Did you ever write something and really like it? I did. I've been trying to articulate my thoughts on discipline for some time now, mainly because people are always approaching me to compliment my children's behavior. The topic came up on a parenting board I belong to, and for some reason, today was the day I was able to say how I feel. I know I'll think of more, and maybe I'll add it later. But for now, I wanted to share my thoughts and feelings on discipline.
I want you to take what I say with a grain of salt though. There have been plenty of times where I've lost my cool, times when I've walked outside for a breather to keep from clobbering someone, and once, I threw a shoe at EJ. (It's not as bad as it sounds though. She was around 18 months old and sticking a key in an electrical outlet, and I couldn't get to her fast enough to get her away from it, so I threw a shoe. It hit the wall and scared the pants off her, and she never played with the outlets again.) There's no such thing as the perfect mother, except maybe the mother who can admit her imperfections, learn from them, and move on. (But I bet even that mom sometimes says the F word when she steps on legos.)
Anyway, here goes. My take on discipline.
I do not hit my kids. Ever. No one deserves the shame that can go along with hitting. My children are human beings and deserve to be treated as such. I feel, if I was, say training a colleague who didn't understand the rules of the job, would I hit them to make them learn? No, of course not.
I feel that all people, young and old and in between, deserve to be treated with the utmost respect. So how do you respectfully discipline? By guiding and teaching. I think it's known here that I am not a Christian, but I do know this: the root word of discipline is disciple. And a disciple is a student. And what do you do to students? You teach them and guide them. In this case, we are all teaching our children the skills they need to become productive, compassionate, decent adults.
One of my favorite ways to teach my kids is to show them correct way when they make a mistake. Beastie and The Babe are just 13 months apart so there are often spats and disagreements. Beastie(who will be 2 on Monday) will push her brother out of my lap, or push him away from a toy. I redirect by saying "[Beastie], remember, we use our gentle hands. Show me your gentle hands." And then she will pet her brother gently, to show me she understands gentle hands. Then I remind her "When we are feeling angry, we use our words. We don't use our hands to be angry. We only use gentle hands." Some people might think 2 is too young for this. It's not. Babies understand far more than we can imagine.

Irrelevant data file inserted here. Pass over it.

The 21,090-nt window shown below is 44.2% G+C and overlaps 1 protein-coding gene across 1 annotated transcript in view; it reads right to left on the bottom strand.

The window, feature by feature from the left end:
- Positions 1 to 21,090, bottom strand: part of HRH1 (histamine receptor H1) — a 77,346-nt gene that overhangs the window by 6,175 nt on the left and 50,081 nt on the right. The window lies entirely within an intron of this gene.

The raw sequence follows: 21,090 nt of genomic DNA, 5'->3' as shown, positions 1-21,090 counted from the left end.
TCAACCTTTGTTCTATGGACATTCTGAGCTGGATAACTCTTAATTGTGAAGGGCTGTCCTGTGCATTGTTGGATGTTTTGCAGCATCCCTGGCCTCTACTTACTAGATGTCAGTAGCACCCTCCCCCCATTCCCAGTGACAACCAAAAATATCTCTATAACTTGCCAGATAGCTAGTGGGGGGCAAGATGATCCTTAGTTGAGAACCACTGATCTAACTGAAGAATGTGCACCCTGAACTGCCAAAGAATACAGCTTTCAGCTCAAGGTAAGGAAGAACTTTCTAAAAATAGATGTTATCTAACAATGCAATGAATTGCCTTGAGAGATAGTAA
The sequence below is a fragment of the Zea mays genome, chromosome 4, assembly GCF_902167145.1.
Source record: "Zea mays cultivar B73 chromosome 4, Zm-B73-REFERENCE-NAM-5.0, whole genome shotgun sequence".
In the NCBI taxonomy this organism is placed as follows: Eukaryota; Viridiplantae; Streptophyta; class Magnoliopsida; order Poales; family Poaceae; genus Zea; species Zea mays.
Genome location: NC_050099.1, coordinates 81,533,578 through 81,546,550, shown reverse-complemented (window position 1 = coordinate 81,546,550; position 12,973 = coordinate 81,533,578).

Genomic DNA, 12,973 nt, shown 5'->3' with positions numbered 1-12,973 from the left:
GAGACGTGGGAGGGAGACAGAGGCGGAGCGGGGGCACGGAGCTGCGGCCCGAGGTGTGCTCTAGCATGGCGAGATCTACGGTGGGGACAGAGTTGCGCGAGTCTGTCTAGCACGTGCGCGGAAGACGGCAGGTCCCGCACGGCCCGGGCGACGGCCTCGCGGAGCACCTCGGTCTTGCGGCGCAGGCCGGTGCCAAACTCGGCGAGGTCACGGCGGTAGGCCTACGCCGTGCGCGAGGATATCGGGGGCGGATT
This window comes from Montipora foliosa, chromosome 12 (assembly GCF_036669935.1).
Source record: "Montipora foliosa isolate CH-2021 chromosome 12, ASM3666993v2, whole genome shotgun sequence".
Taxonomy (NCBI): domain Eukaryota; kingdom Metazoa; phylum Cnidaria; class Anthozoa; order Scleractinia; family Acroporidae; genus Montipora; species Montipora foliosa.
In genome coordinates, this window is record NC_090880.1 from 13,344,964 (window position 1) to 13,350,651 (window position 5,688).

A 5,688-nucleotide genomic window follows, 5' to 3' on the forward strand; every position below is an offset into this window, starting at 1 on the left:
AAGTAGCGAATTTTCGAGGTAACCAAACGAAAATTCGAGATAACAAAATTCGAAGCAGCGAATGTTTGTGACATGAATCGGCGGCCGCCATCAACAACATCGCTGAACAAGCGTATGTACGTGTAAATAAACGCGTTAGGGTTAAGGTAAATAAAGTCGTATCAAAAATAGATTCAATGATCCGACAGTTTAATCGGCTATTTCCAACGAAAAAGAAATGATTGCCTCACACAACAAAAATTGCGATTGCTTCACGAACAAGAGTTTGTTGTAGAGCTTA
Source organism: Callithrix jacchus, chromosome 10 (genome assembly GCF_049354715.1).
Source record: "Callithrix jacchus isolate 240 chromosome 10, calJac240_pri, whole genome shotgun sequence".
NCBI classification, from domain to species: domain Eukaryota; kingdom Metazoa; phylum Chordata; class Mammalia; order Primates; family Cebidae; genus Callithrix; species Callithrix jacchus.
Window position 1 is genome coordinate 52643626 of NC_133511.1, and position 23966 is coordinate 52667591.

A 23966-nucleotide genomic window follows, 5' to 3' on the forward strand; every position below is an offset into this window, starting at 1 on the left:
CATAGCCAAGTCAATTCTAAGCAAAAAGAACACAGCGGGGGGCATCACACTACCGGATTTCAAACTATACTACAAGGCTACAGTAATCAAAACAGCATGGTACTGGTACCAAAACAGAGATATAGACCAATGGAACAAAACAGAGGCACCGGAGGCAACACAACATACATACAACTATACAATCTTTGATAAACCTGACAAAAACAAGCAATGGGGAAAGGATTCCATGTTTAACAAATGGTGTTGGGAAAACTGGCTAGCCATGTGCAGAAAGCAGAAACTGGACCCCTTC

For my older children, I obviously need to take a different approach. The discipline troubles we have with the older two tend to be about asserting independence - not brushing teeth when reminded, etc. In these cases, we simply remind the children that having clean teeth (or whatever the issue is) is important for our health, and important for fitting into society.
When the older kids fight, we remind them that hands are not for hurting. In our house, it's very important that we use our hands and bodies and minds with a purpose. Our hands were not created for hurting other people. When we are angry, it is better to express our anger with pictures and words, and then when we cool off a little, then we can all discuss what we'll do next time.
I also take away privileges as necessary - if EJ forgets to feed the dog, after being reminded, then she loses the privilege of walking the dog next time. If Four wants something in the store and throws a huge fit over it, she loses the privilege of accompanying me to the store next time. (and so on and so forth.)
Mine are not the kids you see acting up. They are not the ones running around like heathens. People are always commenting to me about how well behaved they are. I'm proud of that, because there are days when my patience is just about gone and I want to scream like a maniac.
My kids are far from perfect, because they're human. It's part of the human experience to make mistakes as we learn how to coexist with each other. We make these mistakes throughout our lifetimes. The cause of this imperfection depends, of course, on your spiritual beliefs, but it really doesn't matter what the cause is. What matters is that we do the very best we can with the tools we have... and just hope that our kids don't need too much therapy when they're grown.
My Mom Body (aaay_macaroni)
4 days ago